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Vitamin B3 In Skin Care: 5 Benefits To Using A Niacinamide Serum 

April 5, 2020

Let's talk vitamins: There's vitamin C, which is a powerhouse when it comes to brightening, and vitamin A, which is the answer to all our anti-aging dreams. But when it comes to the lesser-known vitamin B, most of us have little to no idea how it benefits the skin. Well, the underdog vitamin B actually carries similar benefits to both A and C, so you know it's a superstar you've been missing out on. So start taking notes because we're diving into the skin benefits of vitamin B and proving why it's the ingredient your skin care routine is missing. 

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What are vitamin Bs?

For starters, vitamin B does not naturally occur in the body. It is an antioxidant that we can get from the food we eat including beef, chicken, and potatoes. "It supports cell function; red blood cell production; healthy skin, hair, and nails; and more," says board-certified dermatologist Dendy Engelman, M.D. 

According to board-certified dermatologist Hadley King, M.D., there are eight B vitamins, and as a group they are called B-complex vitamins. But when it comes to skin care, there's one that steals the show: Vitamin B3, otherwise known as niacinamide. Ahead, we dive deeper into the topical skin benefits of vitamin B3:


Decreases hyperpigmentation.

While both vitamin A and vitamin C are popular picks for brightening dark spots and getting rid of hyperpigmentation altogether, the lesser-known vitamin B3 has brightening properties, too. "When applied topically, niacinamide helps reduce the appearance of brown spots, blotchiness, and redness and brightens the overall complexion," says board-certified dermatologist Caren Campbell, M.D. When targeting dark spots, it also pairs well with other antioxidants and other brighteners like kojic acid. 

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Helps lock in moisture.

When it comes to skin care (or any beauty product for that matter), we love ingredients that moisturize. Engelman says that vitamin B3 supports water retention so moisture stays locked in instead of seeping out. "The water retention keeps the skin moisturized, which in turn keeps the skin barrier healthy and uncompromised," she says. 


Strengthens the skin barrier. 

Protecting and strengthening the skin barrier may not as high of a priority as a hydrated, bright complexion, but it's imperative when trying to achieve healthy skin. Having a strong skin barrier helps our bodies keep harmful and toxic things from entering the skin. This is also where hydration levels come into play. When the skin barrier is strong, it helps to retain moisture in the skin. This becomes even more important as we age and for those who suffer from dry skin conditions like eczema.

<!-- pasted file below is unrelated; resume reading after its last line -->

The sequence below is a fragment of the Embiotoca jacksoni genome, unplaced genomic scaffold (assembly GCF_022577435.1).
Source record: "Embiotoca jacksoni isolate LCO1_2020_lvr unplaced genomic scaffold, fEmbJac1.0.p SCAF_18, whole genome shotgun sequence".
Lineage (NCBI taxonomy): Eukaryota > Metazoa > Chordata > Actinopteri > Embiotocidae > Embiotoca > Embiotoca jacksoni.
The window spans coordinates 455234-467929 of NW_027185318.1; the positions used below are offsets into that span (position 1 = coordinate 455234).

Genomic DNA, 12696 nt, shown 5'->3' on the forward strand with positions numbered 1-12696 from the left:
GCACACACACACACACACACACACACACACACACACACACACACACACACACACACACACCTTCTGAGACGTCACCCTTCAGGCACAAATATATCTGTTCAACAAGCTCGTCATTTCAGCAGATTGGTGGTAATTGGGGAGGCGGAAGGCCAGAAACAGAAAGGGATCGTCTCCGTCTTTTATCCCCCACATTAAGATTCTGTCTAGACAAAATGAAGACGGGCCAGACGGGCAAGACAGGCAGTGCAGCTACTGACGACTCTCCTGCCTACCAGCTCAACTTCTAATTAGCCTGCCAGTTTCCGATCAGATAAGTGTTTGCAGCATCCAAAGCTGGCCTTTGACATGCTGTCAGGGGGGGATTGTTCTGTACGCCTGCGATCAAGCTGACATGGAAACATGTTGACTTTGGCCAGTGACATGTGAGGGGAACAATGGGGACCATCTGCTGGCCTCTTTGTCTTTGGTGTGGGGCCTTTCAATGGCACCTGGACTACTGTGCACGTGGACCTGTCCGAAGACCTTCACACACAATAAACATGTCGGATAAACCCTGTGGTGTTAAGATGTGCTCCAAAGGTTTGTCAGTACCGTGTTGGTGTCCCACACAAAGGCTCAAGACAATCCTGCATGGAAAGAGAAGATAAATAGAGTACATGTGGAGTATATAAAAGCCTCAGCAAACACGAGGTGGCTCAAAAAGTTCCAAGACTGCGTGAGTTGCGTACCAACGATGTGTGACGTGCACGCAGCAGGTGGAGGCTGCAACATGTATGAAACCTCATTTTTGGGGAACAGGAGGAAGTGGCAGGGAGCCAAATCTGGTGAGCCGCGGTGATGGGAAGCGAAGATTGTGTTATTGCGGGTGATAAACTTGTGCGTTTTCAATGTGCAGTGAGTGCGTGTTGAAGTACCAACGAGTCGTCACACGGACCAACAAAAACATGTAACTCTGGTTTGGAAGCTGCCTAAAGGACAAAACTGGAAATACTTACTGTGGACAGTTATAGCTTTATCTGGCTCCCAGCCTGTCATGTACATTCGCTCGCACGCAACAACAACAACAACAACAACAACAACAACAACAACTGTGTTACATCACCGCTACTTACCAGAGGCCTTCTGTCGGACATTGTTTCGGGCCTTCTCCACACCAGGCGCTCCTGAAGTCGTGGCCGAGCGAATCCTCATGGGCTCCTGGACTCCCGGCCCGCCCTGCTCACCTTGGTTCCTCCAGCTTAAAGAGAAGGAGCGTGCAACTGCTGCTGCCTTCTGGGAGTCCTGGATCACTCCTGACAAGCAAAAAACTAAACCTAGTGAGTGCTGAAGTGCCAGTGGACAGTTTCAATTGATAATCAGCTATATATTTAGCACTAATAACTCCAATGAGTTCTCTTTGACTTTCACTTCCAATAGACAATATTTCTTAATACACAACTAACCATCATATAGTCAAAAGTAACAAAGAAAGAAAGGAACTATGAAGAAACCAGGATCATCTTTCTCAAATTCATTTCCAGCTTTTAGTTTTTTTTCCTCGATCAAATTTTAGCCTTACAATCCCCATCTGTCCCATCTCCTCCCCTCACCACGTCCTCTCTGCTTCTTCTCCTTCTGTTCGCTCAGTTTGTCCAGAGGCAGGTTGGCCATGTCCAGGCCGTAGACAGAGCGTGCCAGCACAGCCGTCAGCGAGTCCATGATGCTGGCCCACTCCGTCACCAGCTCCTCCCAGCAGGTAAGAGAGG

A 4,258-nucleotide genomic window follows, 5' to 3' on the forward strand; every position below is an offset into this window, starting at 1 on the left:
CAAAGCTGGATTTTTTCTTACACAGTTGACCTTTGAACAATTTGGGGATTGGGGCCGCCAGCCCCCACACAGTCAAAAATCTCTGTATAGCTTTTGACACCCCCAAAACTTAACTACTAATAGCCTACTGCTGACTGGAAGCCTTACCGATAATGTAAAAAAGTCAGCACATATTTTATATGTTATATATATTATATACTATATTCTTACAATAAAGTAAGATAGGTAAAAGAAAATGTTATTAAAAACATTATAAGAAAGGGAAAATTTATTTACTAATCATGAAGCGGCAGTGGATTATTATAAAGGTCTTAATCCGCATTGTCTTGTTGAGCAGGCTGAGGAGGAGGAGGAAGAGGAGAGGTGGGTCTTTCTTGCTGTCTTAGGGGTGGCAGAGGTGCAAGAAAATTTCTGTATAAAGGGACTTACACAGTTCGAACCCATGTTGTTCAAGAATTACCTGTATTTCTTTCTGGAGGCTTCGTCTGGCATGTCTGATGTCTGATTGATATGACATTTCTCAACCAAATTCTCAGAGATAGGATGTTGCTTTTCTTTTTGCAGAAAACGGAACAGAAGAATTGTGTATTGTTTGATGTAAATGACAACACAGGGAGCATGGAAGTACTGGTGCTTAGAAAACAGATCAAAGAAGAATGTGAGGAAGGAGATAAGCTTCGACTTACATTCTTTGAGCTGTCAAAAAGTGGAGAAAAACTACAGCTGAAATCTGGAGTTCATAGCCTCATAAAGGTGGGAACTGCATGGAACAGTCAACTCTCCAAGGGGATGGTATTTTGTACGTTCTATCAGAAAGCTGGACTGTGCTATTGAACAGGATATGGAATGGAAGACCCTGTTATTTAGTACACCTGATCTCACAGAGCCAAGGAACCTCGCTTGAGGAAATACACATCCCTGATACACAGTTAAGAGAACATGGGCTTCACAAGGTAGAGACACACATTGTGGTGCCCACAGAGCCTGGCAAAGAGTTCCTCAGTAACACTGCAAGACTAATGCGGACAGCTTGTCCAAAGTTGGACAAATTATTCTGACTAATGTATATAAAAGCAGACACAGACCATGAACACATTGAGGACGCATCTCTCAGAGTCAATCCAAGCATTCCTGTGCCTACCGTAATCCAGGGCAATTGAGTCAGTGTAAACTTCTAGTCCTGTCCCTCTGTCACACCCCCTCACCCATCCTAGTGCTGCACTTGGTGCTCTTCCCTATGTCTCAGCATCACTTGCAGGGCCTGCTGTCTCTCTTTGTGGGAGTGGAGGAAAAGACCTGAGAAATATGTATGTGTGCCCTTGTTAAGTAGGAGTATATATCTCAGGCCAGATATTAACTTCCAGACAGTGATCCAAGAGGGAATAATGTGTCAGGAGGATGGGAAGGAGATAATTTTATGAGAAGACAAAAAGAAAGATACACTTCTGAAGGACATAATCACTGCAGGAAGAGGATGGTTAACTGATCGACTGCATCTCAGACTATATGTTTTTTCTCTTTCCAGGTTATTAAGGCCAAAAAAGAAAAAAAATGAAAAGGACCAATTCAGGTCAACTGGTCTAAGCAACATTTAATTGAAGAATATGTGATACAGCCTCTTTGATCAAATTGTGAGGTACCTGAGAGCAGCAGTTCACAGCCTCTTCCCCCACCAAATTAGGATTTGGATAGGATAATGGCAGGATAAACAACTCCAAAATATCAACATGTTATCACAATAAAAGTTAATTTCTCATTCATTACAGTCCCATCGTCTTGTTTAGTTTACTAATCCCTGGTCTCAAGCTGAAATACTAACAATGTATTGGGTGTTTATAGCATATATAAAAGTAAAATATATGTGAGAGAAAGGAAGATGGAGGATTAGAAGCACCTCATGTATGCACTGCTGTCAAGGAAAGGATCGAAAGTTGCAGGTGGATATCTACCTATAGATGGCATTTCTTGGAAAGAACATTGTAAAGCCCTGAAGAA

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Minimizes fine lines.  

Campbell says that because vitamin B3 is an antioxidant, it has anti-inflammatory properties. "This is why it helps prevent and treat signs of aging due to reactive oxygen species, which typically break up collagen and elastin and can result in sagging wrinkles in skin." And various studies have shown that applying vitamin B topically also helped produce new skin cells1 and improve elasticity2 in the skin. 


Treats acne. 

Multiple studies have shown that vitamin B3 can help to treat acne. In addition to the anti-inflammatory properties mentioned above, one study showed that applying a topical formula of 4% niacinamide treated moderate acne just as well as 1% of the topical antibiotic clindamycin. Another study found that topical application can help reduce the production of oils, which can help balance acne-prone skin.

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What to know about applying it topically? 

Unlike some ingredients that require great precaution before adding them to your skin care routine, there aren't many precautions needed when applying vitamin B3 topically. But it is important to note that this antioxidant is powerful when treating various skin concerns, so it's important to use low concentrations of the formula, typically no greater than 2%, to avoid irritation. "Niacinamide topically can cause stinging, burning, or flushing to the skin in some patients," Campbell warns. "Because it speeds skin cell turnover, some might experience peeling or flaking." 

However, there's no need to be worried. It's always a good practice to apply any new product on a small patch of skin before applying all over the face to ensure there are no reactions. Otherwise, you can purchase any product formulated with vitamin B3 and add it into your daily skin care routine. 

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Andrea Jordan
Andrea Jordan
Contributing writer

Andrea Jordan is a beauty and lifestyle freelance writer covering topics from hair and skincare to family and home. She received her bachelor's in Magazine Journalism from Temple University and you can find her work at top publications like InStyle, PopSugar, StyleCaster, Business Insider, PureWow and OprahMag. When she's not writing, you can find Andrea tackling new recipes in the kitchen or babysitting one of her many nieces and nephews. She currently resides in New Jersey with her husband and cat, Silas.